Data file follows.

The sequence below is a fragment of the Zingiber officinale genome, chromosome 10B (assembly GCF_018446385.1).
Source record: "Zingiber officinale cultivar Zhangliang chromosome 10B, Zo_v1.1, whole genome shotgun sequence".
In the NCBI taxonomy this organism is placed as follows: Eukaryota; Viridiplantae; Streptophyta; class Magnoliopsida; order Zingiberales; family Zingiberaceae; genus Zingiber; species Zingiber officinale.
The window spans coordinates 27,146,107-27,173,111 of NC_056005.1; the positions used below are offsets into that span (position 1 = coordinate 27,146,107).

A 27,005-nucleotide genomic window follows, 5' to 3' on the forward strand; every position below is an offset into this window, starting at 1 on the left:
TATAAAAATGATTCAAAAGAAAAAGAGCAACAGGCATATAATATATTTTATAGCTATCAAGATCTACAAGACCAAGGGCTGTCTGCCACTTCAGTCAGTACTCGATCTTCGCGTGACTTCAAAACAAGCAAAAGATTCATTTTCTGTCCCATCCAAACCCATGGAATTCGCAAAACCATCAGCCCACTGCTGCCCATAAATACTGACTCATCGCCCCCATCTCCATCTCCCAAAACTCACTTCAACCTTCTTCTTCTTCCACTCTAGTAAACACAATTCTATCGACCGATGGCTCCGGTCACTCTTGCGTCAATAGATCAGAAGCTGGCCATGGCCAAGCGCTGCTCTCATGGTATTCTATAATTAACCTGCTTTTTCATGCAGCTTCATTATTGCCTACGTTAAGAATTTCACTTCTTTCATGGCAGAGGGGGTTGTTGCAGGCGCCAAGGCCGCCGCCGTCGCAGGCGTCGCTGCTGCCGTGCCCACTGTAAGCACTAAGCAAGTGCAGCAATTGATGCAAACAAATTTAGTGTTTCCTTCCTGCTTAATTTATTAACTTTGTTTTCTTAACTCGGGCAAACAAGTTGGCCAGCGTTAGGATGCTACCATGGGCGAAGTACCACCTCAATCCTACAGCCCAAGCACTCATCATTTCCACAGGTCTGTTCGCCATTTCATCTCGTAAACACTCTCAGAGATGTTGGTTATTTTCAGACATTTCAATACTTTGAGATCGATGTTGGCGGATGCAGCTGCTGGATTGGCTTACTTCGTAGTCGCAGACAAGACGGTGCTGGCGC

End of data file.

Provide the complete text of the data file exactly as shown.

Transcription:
The sequence below is a fragment of the Zingiber officinale genome, chromosome 10B (assembly GCF_018446385.1).
Source record: "Zingiber officinale cultivar Zhangliang chromosome 10B, Zo_v1.1, whole genome shotgun sequence".
In the NCBI taxonomy this organism is placed as follows: Eukaryota; Viridiplantae; Streptophyta; class Magnoliopsida; order Zingiberales; family Zingiberaceae; genus Zingiber; species Zingiber officinale.
The window spans coordinates 27,146,107-27,173,111 of NC_056005.1; the positions used below are offsets into that span (position 1 = coordinate 27,146,107).

A 27,005-nucleotide genomic window follows, 5' to 3' on the forward strand; every position below is an offset into this window, starting at 1 on the left:
TATAAAAATGATTCAAAAGAAAAAGAGCAACAGGCATATAATATATTTTATAGCTATCAAGATCTACAAGACCAAGGGCTGTCTGCCACTTCAGTCAGTACTCGATCTTCGCGTGACTTCAAAACAAGCAAAAGATTCATTTTCTGTCCCATCCAAACCCATGGAATTCGCAAAACCATCAGCCCACTGCTGCCCATAAATACTGACTCATCGCCCCCATCTCCATCTCCCAAAACTCACTTCAACCTTCTTCTTCTTCCACTCTAGTAAACACAATTCTATCGACCGATGGCTCCGGTCACTCTTGCGTCAATAGATCAGAAGCTGGCCATGGCCAAGCGCTGCTCTCATGGTATTCTATAATTAACCTGCTTTTTCATGCAGCTTCATTATTGCCTACGTTAAGAATTTCACTTCTTTCATGGCAGAGGGGGTTGTTGCAGGCGCCAAGGCCGCCGCCGTCGCAGGCGTCGCTGCTGCCGTGCCCACTGTAAGCACTAAGCAAGTGCAGCAATTGATGCAAACAAATTTAGTGTTTCCTTCCTGCTTAATTTATTAACTTTGTTTTCTTAACTCGGGCAAACAAGTTGGCCAGCGTTAGGATGCTACCATGGGCGAAGTACCACCTCAATCCTACAGCCCAAGCACTCATCATTTCCACAGGTCTGTTCGCCATTTCATCTCGTAAACACTCTCAGAGATGTTGGTTATTTTCAGACATTTCAATACTTTGAGATCGATGTTGGCGGATGCAGCTGCTGGATTGGCTTACTTCGTAGTCGCAGACAAGACGGTGCTGGCGC